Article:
Logansport Pharos-Tribune from Logansport, Indiana on May 4, 1894 · Page 4
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May 4, 1894

Logansport Pharos-Tribune from Logansport, Indiana · Page 4

Logansport, Indiana
Issue Date:
Friday, May 4, 1894
Page 4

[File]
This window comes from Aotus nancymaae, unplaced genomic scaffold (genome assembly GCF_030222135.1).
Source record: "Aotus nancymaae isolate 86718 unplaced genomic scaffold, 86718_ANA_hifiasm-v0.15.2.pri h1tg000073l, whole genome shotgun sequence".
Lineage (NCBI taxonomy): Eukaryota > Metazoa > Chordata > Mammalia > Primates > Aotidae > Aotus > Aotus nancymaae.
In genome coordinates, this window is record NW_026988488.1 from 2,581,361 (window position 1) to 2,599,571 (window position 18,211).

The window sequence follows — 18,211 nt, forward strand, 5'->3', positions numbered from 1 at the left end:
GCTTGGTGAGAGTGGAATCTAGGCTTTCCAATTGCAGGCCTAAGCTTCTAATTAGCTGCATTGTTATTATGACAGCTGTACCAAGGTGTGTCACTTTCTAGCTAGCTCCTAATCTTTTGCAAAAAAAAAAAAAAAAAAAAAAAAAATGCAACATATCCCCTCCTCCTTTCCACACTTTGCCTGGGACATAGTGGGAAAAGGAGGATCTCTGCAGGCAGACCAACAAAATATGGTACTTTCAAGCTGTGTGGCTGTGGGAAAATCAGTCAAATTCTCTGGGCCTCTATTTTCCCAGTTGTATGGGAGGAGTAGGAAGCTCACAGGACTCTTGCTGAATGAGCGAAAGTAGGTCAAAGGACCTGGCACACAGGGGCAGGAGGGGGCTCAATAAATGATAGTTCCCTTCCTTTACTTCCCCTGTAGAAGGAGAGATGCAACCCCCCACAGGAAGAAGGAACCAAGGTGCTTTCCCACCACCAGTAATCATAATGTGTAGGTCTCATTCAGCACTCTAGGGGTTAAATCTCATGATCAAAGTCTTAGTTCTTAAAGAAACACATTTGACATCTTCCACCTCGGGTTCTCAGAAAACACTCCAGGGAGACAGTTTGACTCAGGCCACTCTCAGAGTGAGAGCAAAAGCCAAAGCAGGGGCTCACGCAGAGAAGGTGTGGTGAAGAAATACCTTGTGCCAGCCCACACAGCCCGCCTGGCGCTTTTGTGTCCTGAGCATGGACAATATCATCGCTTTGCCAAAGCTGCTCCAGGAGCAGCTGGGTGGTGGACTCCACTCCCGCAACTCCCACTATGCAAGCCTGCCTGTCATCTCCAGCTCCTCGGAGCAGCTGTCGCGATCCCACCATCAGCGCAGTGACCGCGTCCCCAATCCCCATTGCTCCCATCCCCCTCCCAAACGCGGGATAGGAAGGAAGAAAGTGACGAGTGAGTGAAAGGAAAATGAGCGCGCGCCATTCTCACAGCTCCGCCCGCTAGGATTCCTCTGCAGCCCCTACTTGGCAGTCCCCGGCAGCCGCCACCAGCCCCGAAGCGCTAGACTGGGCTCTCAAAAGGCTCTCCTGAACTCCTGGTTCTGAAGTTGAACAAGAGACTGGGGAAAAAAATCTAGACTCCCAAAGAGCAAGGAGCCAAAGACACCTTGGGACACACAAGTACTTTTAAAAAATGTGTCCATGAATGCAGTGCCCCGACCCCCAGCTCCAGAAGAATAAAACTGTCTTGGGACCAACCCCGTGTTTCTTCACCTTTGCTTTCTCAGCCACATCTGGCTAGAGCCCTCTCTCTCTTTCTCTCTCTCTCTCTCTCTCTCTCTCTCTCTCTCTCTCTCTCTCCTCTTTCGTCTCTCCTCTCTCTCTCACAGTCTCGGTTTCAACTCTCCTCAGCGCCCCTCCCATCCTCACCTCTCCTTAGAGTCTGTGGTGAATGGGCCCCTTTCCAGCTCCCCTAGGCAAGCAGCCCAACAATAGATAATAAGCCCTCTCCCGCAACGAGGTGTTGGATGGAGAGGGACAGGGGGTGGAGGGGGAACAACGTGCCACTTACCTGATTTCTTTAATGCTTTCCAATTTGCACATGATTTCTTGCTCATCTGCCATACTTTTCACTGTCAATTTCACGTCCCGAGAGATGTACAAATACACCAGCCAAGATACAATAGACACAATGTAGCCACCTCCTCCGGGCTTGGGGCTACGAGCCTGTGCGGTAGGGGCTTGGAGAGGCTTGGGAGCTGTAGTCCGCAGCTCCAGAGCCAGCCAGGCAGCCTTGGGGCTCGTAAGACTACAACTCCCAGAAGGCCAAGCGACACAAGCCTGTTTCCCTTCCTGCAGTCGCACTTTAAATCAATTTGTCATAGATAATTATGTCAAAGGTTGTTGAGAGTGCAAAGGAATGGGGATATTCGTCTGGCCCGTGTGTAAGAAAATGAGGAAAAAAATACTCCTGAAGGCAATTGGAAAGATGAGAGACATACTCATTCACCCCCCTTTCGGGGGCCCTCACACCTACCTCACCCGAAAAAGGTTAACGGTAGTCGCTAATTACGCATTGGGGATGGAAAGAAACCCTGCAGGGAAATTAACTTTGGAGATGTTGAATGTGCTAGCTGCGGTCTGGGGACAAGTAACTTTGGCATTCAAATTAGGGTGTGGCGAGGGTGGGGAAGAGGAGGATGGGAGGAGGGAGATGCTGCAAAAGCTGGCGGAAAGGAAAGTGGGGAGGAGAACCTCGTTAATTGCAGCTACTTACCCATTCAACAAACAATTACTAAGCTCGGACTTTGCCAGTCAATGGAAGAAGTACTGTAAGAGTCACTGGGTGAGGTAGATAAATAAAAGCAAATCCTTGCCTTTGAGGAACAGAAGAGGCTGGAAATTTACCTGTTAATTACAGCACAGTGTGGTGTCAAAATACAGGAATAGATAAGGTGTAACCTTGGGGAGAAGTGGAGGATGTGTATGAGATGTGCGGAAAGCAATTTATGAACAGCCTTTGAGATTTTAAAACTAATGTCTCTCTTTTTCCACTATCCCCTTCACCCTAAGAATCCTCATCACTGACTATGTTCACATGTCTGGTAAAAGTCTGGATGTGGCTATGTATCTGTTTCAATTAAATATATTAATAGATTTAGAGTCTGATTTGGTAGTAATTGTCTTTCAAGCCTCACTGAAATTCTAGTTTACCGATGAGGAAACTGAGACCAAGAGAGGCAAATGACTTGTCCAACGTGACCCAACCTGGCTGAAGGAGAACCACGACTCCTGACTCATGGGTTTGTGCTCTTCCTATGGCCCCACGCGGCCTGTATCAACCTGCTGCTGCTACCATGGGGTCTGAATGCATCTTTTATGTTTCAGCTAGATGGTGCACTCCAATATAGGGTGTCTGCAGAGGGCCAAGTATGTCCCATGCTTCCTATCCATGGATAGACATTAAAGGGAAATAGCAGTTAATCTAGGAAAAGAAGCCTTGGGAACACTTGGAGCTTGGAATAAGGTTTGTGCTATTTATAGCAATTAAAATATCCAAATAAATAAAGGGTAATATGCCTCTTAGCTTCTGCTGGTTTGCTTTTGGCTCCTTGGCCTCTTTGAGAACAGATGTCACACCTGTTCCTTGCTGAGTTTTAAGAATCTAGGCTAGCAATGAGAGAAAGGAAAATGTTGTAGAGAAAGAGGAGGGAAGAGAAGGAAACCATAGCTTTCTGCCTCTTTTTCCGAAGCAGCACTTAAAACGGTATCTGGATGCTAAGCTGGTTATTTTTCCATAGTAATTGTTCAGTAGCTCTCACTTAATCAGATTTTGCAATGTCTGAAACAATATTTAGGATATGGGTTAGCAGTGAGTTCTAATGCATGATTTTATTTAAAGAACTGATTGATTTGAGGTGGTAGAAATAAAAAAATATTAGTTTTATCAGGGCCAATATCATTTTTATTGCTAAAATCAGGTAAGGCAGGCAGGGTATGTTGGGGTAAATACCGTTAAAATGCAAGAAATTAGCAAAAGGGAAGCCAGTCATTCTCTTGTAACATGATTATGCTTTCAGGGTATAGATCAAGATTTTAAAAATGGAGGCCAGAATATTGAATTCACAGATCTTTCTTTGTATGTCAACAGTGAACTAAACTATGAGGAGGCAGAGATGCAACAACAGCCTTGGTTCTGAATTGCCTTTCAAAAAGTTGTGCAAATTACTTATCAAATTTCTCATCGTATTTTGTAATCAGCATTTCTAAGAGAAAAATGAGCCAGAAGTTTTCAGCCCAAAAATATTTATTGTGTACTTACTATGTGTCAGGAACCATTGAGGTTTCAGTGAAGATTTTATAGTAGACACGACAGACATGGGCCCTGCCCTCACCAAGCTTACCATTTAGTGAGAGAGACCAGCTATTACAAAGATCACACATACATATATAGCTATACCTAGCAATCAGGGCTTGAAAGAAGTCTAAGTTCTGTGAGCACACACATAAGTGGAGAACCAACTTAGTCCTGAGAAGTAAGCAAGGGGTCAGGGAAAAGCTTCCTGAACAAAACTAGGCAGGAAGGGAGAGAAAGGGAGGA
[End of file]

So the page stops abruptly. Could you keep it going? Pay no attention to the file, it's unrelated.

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John Gray's "CORKER" ON UNDERWEAR FOK LADIES, GENTLEMEN, BOYS. GIR1.S AND CHILDREN. EVERYBODY KNOWS WHAT A COMPLETE LINK OF UNDERWEAR WE ALWAYS CXRRY BUT THIS SUMMER WE EVEN EXCELL OUK FORMER EFFORTS IN THIS LINE. P. S.—NOTICE A FEW SAMPLES IX OUR SOUTH WINDOW. DAILY JOURNAL shfd every tins In tr-e B "K I by tile LOCANSI'OHT. JOUIINAL CO. 1 Jlowlnj Price pep Annum PPlee pep Month . $6.00 - 60 THK OFFICIAL I J AI>KK OF THE CITV. BOOKS OF tfREAT VALUE. Contents of Government Depart- znont Libraries at Washington. etprocpnoouH Collection* \Vtilchx\re De- ftcrlluxl as living Alni"Ht rricoliwt— J{»r«i OocimiciKs In tho Archive* of thu Stul.iv Dopurtniont. [Kmt-m! us second-class mhttpr port Post Oillce, Kebnutrr 8, FRIDAY MOKNING, MAY 4. i. I, Henderson & Sons •ANWACTUBEHtt UP FURNITURE, flND UPHOLSTERS. !fo. 320 Fourth Street, LOGANSPORT. IND. JTACTOKY:- fos, 5, 7 and 9 Firth Street, F, M. BOZER, D. D. S, DENTIST. nt "Hale Painless Metnod" used in t6e rilling of leetti. •tfloe Over Stare National BanK '•mer Fourth and and Broadway It's the Part of Wisdom. Times ma? be bard and money close bnt IMn things have thplr compensation. We can Mil jou watcliei noil will, at very close flenres to H*t tfie money. Come anil see what you can do •ttn little money. I am anxious to sell not only watches but other goods. Diamonds, Clocks, MrtMwKW, Spectacles and Novelties. I am MMI for the Lytle Sure and Locli Co., Cincinnati Otto. Callanilseea small sumi>le. D. A. HAUK, JEWELER AND OPTICAN. TIME TABLE SO ME GOOD ADVICE. The Indianapolis Journal gives Bomo good advice to those who were elected Tuesday. The overturns in Indiana Tuesday, it sij-s, have nowhere a parallel this your of demo, ratic rorersos except io Now Jersey. Mo'-o than sixty cities, usually more than hulf democratic, hold ek-ctionst Tuesday nod not over a half dozen (if them tbow democratic ascendency. Local Issues and controversies entered Into some of the comosis, but these usually atToct oae party na much aa another; but on Tuesday It was the democratic policy which has paralyzed business, destroyed employment and brought Ions or want to many thousands that the people were determined to condemn, and they did it.j;.;As a whole, the democracy baa gone down in Indiana aa a party has never beer. Bubmerged In this State. Cities which have nerer had Republican Mayors elected them on Tuesday.. Cities which for a generation have had a succession Of democratic councils broko that succession this year. Every democratic Senator and Representative living In a city voting on Tuesday received a pecial stroke; but the protest of Senator Voorhees'a city was tho loudest and most angry. Victory involves responsibility. In power in most of the cities In Indiana, tho Republicans elected and those who have influence should see that tho people are given intelligent and clean administrations. The offices aro few, and but few people can be rewarded by their bestowal, but thoro Is not a citizen so humble that a judicious management of municipal affairs and an Intelligent enforcement of the laws and ordinances will not be to bis ad- van ago. No city can lon£ be prosperous with a defective and wasteful management of municipal affaire. In no other way can the republicans in cities retain the advantage which they gained in Tuesday's elections. Wo now have throughout Indiana the long sought but never hitherto attained opportunity of proving the superiority of tho Republican party for tho management of local affairs. Lot us make the most of it and thus perpetuate party ascendency. *sam PtSSBQESS LEMC LOGANSPORT »itl BOUHDi Mw-York Kiprew, dally ............. 2 : ,i5 Rm Vt Wayne Aeon, i exept fluidity .......... 830 am t«D City it Toledo Zx., exopt SaiwW 11:16 a »i Mlratlc Kipresi, dally ................. 4:57 pro leoommtxmtlon toe East ...... - .......... 1:15 p m W18T BOBHD.T *»aifloXxvieM,clMir ................... W-JB ft m Mtommodatlon for Went ..................... 12il'U m JUD City Xz., eicept Sunday .............. 3.-J8 t> m MftjetM Accra., exert Sunday ............. 6:00pm JSloaliUx., dally ........................ 10:3Spm oi-t,We«tSld,e, d CliUl. ••tweeii lioua •AST Bonai). MMmoddtloii, Leave, axoept Sonday. MtotBodntlon, L«w» '• " WKHT BOCHD. MtonuxlHtlou, arrive, except Sunaaj, i. arrive, " " Tho PennsylTanta Station. JOHN F. McHuoi-r, of Koby and Metropolitan Police fame, introduced and got through the Senate, tho bill making 1 tho terms of city officers four years. He did this to keep himself in office as City Attorney of Lafayette. To do this he postponed the city elections from 1893 to 1894. When he realizes that all tho cttloB In Indiana are now put In republican control for four years by reason of his greed ho will doubtless etand afjhaat at tho damage be has done his party. 10:00 « m UK! v m 9-.10 » m Vrulns Run by Central Time A« 1-OI.T.OM'K : •Dully. ( Oiil'y, oxutjpt yun'livy. .•Hatf COOANHI'OItTTO r.KAVF AIlftlVB MMfordtnd ColumbuH «13.;«)nm • S.tmain PWladelplils »nd New York,.,«ia.»o » m » 8.W » m JUohjnoiK). and Cincinnati....*W.60 a m » 3.60 km Indlinapolli itnd LODlavllle.. > U.4Uam • 11,16 »m C*o«n Point and Cblcsgo • 8.15 a m «ia.!JU a m Btahmanduid Clrictnnntl....t fi.tfatn tll.aopm ttown Point and Chicago t 8.00 a m f 7.1B p m Steer Lccnl Kr«l«ht t 7.»s m «l.««m •radlotdandColnmbna f tf.Odam > fxiJOpm Mootlcello and Effner .t 8.2D a m ' 12.40 p m Indianapolis ind LoultTUle...*12.46 p m • 1.50 p m Btcbmood and Cincinnati... «U.60 p m • 1.56pm Bradford and Co'.timbon • 2.'J)pm * 1.35pm FblliKlelphla and New York..* 2.2D [i m • 1M p m Montloello aod Kmier I a.20 c m 1 1.*<< P m Ckieuo * 1.30 p m • 2.16 p m OhMago und Intrrmwllnte.. .* U.10 p m '12.2U p m Xofcoroo and Blehnionil t D-KO pm tll.OOam VUuuntic Accomo<latlon f 4.10 p m t S- 45 P "i nation Acccmodatlon., t_&S9pm t S.'lOnui . J. A. KeCULLOCUB, Ticket A«snt, logansport, Infl, VANDALIA LINE. •nine I^eave Logangport* lad. FOB THE NOBTH. ML, m, Xz. Son. 10.86 A. 1H. For St. Jotepb. ™ li, 8,«l V. M. " aoatt Bent. FOB Tira 80pm M C, iz. Son. 7.84 A. M. tot Tent Hanio. ft*«omDJeto Time Cud, glrtntt »11 tnlnj MM « MM (oi fnll Inform»t1on u to ntM Mil, etc., » dIMS 1" C. EDGEWORTH, Agent, mo TnF. law requires the Treasurer and Clerk to make annual reports May 1st of each year. The council should Insist on these reports at once. Tho public should know the exact condition o! alTairs so that the new council will bo held responsible only forwbsit it|ls truthfully responsible for. No one knows the number of orders outstanding nor what those out were iasued for. ' ' Ax exchange gays: To tho extent that Democratic Senators have been dilatory In enacting a needed reform and settling a question which must be settled before there can be a complete recovery from tho par. UB'I paralysis of the lastjoar, they are responsible for democratic reverses. That they are renponsiblo for democratic reverses Is largely true but matters will only be made worse by the adoption of the Wilson bill. ('Spcchil Washington Lcuer.) Von can have ;:o idea bow many books yniir UncK- Sanuicl has, unless you can come to this city and sec them with ynnr own eyes. I do not now refer to the almost numberless tomes in tho congressional library, but to the thousands of volumes in tho executive department. In the department of justice, ordinarily for many years called the cxt- torney general's ofllcc, one would naturally expect, to find law books covering all points of national, international and interstate law; but you would be surprised to see what un extensive miscellaneous collection is also kept in that department. There arc 20,000 law books in the library, which is regarded as second only to the congressional library in its numerical collection of works of legal lore. The creative impulse was given to the law library in the early '50's by Attorney General dishing. In the settlement ol controversies over the California land i cases which came into our courts after tlio acquirement of tho Pacific coast territory as a result of the Slcxican war the attorney general was obliged to send an agent to Mexico to purchase a full collection of the law books ol that country. That collection formed the nucleus of the present library which is constantly growing. For several years congress has made anuuul appropriations of 83,500 for the purchase of new books. The library of the war department is a very heterogeneous aggregation. It originally consisted of the reports of army oilicers, tin; annual reports of secretaries of war, the reports of tlio adjutant general, surgeon general, inspector general, quartermaster general, commissary general, paymaster general and other bureau officials. Works on the art of war, histories of generals and of great conflict.* were added, until during the administration of Gen. Grunt, when Gen. lielknap was secretary of war, law books, novels and miscellaneous literature were added. About ten years ago Davitl Fitzgerald was appointed librarian. He entered the arena of chaos and reduced it to order. 1 Ic catalogued the books, repaired old ones, bought new one.s and gave to the work all of the cncrg-ie.s of u strong mind well equipped by experience and literary acquirements. In the new war department building ho secured very handsome quarters for his priceless and beloved treasures, and to-day the war department library is truly a thing of beauty and excellence. The clerks of this department arc nearly all o! them good readers, and they have the use of the library without expense to themselves. Hence tho books arc in constant circulation, all of them being carefully accounted for by the librarian. The department of state has a library which is not of general interest, because the books upon its shelves relate mainly to the diplomatic service. These volumes are consulted constantly not only by the officials of the department of state but by the diplomats of foreign countries who reside hero. Each book- is valuable, and no one of them could be replaced except nt a cost of hundreds of dollars. They are printed in every language spoken in the civilized world, and their pages contain facts and precedents in the history of diplomacy. The state department library, owing- to thc'sagacity of Thomas Jefferson, was organized by a resolution of congress in 17M. So you see it in as old as the federal government itself. This congressional act stated that an appropriation was made ''in order to provide (Jic secretary of rtate witii such books us were necessary,'' liver library of the interior department, contaiuing many standard works, but as'in the case with all libraries intended for general use, iiction is larg-i.-ly represented. Under the efficient management of theliljrurhih this collection of books has grown in interest, and each year additions aro made which tend to increase its usefulness. Tho works of the loading novelists arc found upon its shelves, This feature of the library lias not beeij developed at the expense of the other departments of literature, for here may bo found tho writings and speeches of nearly all American statesmen, translations of the classics, poetry, philosophy, books of travel and works relating to American history. There arc many books which are "valuable, and even rare, and which during the forty years that the library has lieen in existence have collected by.degrees on tho shelves. This is a circulating library, and is intended mainly for the use of the clerks, very many of whom are ladies. There jiru upwards of 200 books taken out each day, so you HOC it is quite a popular collection. Tho various bureaus of the interior department have separate libraries of their own, intended for consultation on public matters. The general land office, the pension ollice, tho patent office, the Indian office have books on land laws, pension laws, patent laws and Indian affairs. These great offices are parts of the Interior department, but their Highest of all in Leavening Power:—Latest U. S. Gov't Report Baking Powder ABSOLUTELY PURE CLASSIFYING TUB BOOKS. A SINGULAR coincidence in the vote Tuesday is shown by the official returns. McKee got 1789 votes, Barnett 1789 and Winters 1788. The difference in the majorities is caused by variations in the opposition Tote. THE congressional convention meets at Hammond in three weeks. IN some reapcots Motiugh builded better than he knew, BENNV is cured Swlftlcui. of hla attacks of A LOAD OF IXFOKMATly.V. since that time annual appropriations have been made for this library, and there arc now upwards of SS.OOO volumes upon its shelves, all of them treating 1 directly or approximately upon international, national arid state laws. Inasmuch as tin; librarian of this department is tho e.usuidiun of the laws of congress n.nd superintends thch-publication, and th.'it of all state papers, there arc tens of thousands of volumes under his direction which are not regarded as a part of the department library. Here also arc the records of the revolutionary wjir, and many manuscripts from the pens of Washing ton. Adams, Jefferson, Franklin and Monroe, including an original draft of the celebrated message of President Monroe statin? the attitude of this government concerning its relations with other American governments and foreign nations, known to our people and to the world as "the Monroe-doctrine." There arc, about 13,000 books In the j libraries are specialties, wholly separate from the department library. The post office department is gradually getting 1 a library, in spite of the fact that congress lias never made an appropriation, Vaiious clerks in this department have, from time to time, contributed books which form the nucleus for a library. Postmaster General Wanfiino-ker repeatedly requested congressional rucognitian without avail. lie, however, set apart three rooms on the top floor of the department building 1 and detailed a clerk to act as librarian; so that the books on hand aro now catalogued and tho library is gradually assuming' such proportions that congress will soon bo obliged to recopni/e it -and make adequate appropriations for its maintenance. There arc similar libraries in the navy, treasury and agricultural departments, and also in the geological survey, labor bureau and minor executive oiliccs, aggregating i« all nearly a quarter of a million volumes. All of tiiesc books aro accessible to the government emplo3 f cs, so you will understand that the department clerics who have literary appetites do not need to go Jiunjfcrins: and thirstiagr while the manna of letters and the living waters of scholarship are thus within reach of all. For official use, the department libraries arc exceptionally valuable, because they contain past decisions, precedents and historical memories, all properly indexed so as to bo ready for nso when official opinions arc to be promulgated by heads of bureaus or cabinet ministers. In the treasury department, for example, the volumes of opinions; of Comptroller Lawrence are in constant use. by the successors of that eminent oilicial, and by tlic law clerks in the various branches of tho financial department. The same may bo said to bo true concerning- the published decisions o£ (.'ommissioucvs of the g-eneral land oilico, of patents, of Indian affairs, although in a less degree than concerning the important opinions of Lawrence, In other words, when the fjovornmeiit. by OHO o( its accredited agents, decides a matter oi'- ficiully, it is important for the successors of that public oflicer for .ill time to knou- what the past decisions and precedents have been, so Uvj.t there shall be less likelihood of executive oflicers contradicting or overruling each other. Hence, these official libraries arc aptly termed "memories," for they contain and retain facts upon thoir printed pages which oujrht never tobeforpotteu. but which man unaided could not faithfully remember. SMITH 1). FKV. —IMron, tho French poet and satirist, wrote a whole book of epigrams against Des Fontaines, because the latter mutilated a complimentary mention of him made by liossc.iu. THE SCREW PATH OF THE SUN. Diversity of Syntomi* »nd Condition* Seen In the Unlvornt. It being settled that the sun's spiral path is at all points at right angles to the earth's orbit, it is easy to determine its present object point in th« stellar region. liut we do not know and may never know the inclination ol the sun's spiral path to the path of its central body; therefore, it Is not known in what direction tbo focal line of the screw path of the sun lies, because all scholars know that the threads of a screw never have the same direction as the axis of the screw. Consequently those who have conjectured that the sun, while apparently moving to a certain point in the heavens, has its central planet at that point, are in error, as proven by the simple principle of tho law of the screw. Sidereal registration has been determined from results without any knowledge of tho principles of planet movement, except that the planets of 1 this system movo round the snn, and I that orbits are ellipses. Opaqu* bodies I here move round what is termed a sun, j but we have no knowledg-c that opaque bodies movo round a star (sun) in any of the vast multitude of systems which lie far more remote from even our aided vision. It is beyond reasonable doubt that some of the double stars have such concentrie orbits that we can best presume they form with a central opaque planet a system. The statement that they are revolving round each other presumes that each star is in the center, and at the same time revolving round the other star. This absurdity is the result of'grappling with a mechanical movement without the knowledge of mechanics. No more absurd is this than to claim for a point in ether, or iv hole ia space, the power to deflect planets to form orbits. Algol furnishes us with information in this direction. Either this planet is mostly opaque on one side, it rotates round an opaque body, or an opaque body rotates round it. Either condition would produce the result observed, but as no planet is known to be partially light and partially opaque, most distinguished scholars hold that Algol Is moving round a central opaque body. liut as Algol at its maximum is of the second magnitude and a large body, the velocity to cause these changes in less than two and one-half days is incomprehensible, and the planets must be very near together. In any event, the results are an .anomaly as compared with any planet movement in this system. Many of the conclusions and conjcct- turos made in those far-oil' regions, without doubt, will have to be abandoned because of error; the .same as Newton's alleged system must be abandoned. Occult science makes slow progress; at one advance many grave errors are coupled with some fact The fact obscures the errors till scholars ol later periods tuount the steppingstones of errors, sift out the errors and continue to build on the facts. The demise of one school in error is necessary to the promulgation of fact, inas- tllc | much as but few will condemn an ab| sorbed error although the facts are before them. While Strnvc, Maadler and others determined that tho sun moved in space, they deceived themselves, and also Sir John Ilerschel, as to its direction and its velocity. Whether one law of planet movement exists through the illimitable universe is beyond human knowledge, liut under the law of universal diversit}'. if we could more cloarly see into the vast field, we could, learn much and have much to unlearn. There is nothing presented for the consideration of man which should be roucived with more caution than alleged conjectures in the stellar religion. From Dr. Dix is a sample oi conjecture as to tho population of systems. He guessed that iHJUiy millions peopled the "toon, and billions peopled other planets; e.von on the rings of Saturn he, presumed so many people there, that One must conclude tliat their numbers were like bees swarming, and they would haug in clusters. And he guessed that intelligences were travelling on comets with glasses, viewing the systems, and this under the head of "Christian Science;" and many wonder at such knowledge. ]?ut it is proven that most comets arc composed of a substance more ethereal than air, that the moon is devoid of water and air, and that Jupiter's surface is a burning, seething mass. The most we know is under tho law of diversity, that if there be intelligent beings elsewhere than on earth, they differ as tbc planets differ, and are, therefore, those of which -we can have no knowledge, notwithstanding 1 Mars has been searched for them. It.'is settled bv all observations of eminent scholars that planets are con*- gregate.d in what may be termed families of greatly diversified numbers, and. we say that their orbits are ellipses, because such is the fact in this system. liut this is not proven. A sound scholar would not state that other and unknown laws and widely distinct conditi ons do not exist in the far-off regions. In brief, such a statement. would be an attempt to limit crea.tive- power. — G. L. Chapin, in Chicago Inter Ocean. It Look* It is amusing to watch the green conductor trying to place a trolley on th» wire. To a practiced hand it is easy enough, but to the 'prentice it is a. work of woe indeed. One of these men found to his sorrow that it ih aot so- easy as it looks. It was at nig-ht and. the passengers were rudely disturbed, in thej>erusal of their papers by the- lights going out, and soon after their equilibrium was upset by the car coming- to a dead stop. There was nothing^ to do but to wait until the conductor replaced the trolley. He tried for some, minutes, but the festive wire eluded him. The trolley would bang againstj it in a tantalizing' manner and make tf fine display of blue sparks, but the vexation continued until the passengers- were becoming angry and had about' made up their minds to get out and walk, when a conductor of one of tli* long string of cars behind the stalled; one went to the rescue and adjusted) the trolley and tho tempers cf the passengers with the greatest ease imaginable.— Buffalo Express, - —An illustration of the severity of tho times is found in the fact that two London physicians lately advertised in a daily paper, offering SS.OOO to a man who would submit to an experimental surgical operation involving some risk. One hundred and forty-two answers were received. Perfect Baby Health ought to mean glowing health throughout childhood, and robust health in the years to come. When we see in children tendencies to weakness, we know they are missing the lift ef food taken. ^This loss is overcome by Scott's Emulsion of Cod Liver Oil, with Hypophos- phites, a fat-food that builds up appetite and produces flesh at a, rate that appears magical. Almost as palatable as milk. Prctntrd hy ScoJ.t * B«rae. S. Y. All dmgji«t«. FREE READING ROOM, Open Dally and Evening 616 Broadway. Welcome to All. WHAT »«> YOU WANT TO KNOW ABOUT Nl'KCVtATIOJV? GRAIN. 1'ROVISIONS mid STOCKS. boiiRnt «nc: sold on limited iii.'inslns. We accept discretionary orders on the above and will five our customers who hnvo not (lie time to look after ttielr own Interests thebpnetll of tmr 80 yciirs experience in "SI'KCUI.ATION." Hulse'n Manual for speculators sent live on receipt, of two cent stnmD Correspondence solicited. .JAMES G. UULSS i CO., -JM-J55 RooKcry, Chicago. highest Honors-World's Fair. STORAGE. For storage ~ in large or small ,'juan titles, apply to W. D. PRATT. Poilard & Wilson warehouse. D OLANS OPERA HOUSB. WM. DOU/Ui, 1IANA6KR. MONDAY, MAY 9. Tile Eminent Trngedlnn, Powder The only Pure Cream of Tartar Powder.—No Ammonia; No Alum. Used in Millions of H">mes—40 Years the Stauclarc MR. WALKER WHITESIDE In His Grind Impersonation ot HAMLET MU. WHITES1EE WILL BE SUPPORTED BY THE SAME CAST THAT ASSISTED HIM IN HIS GBE1T METROPOLITAN SUCCESSES. Prices: tl.00,75c, 50c »nd 25e. Seats on sale M Pat lemon's. '..A.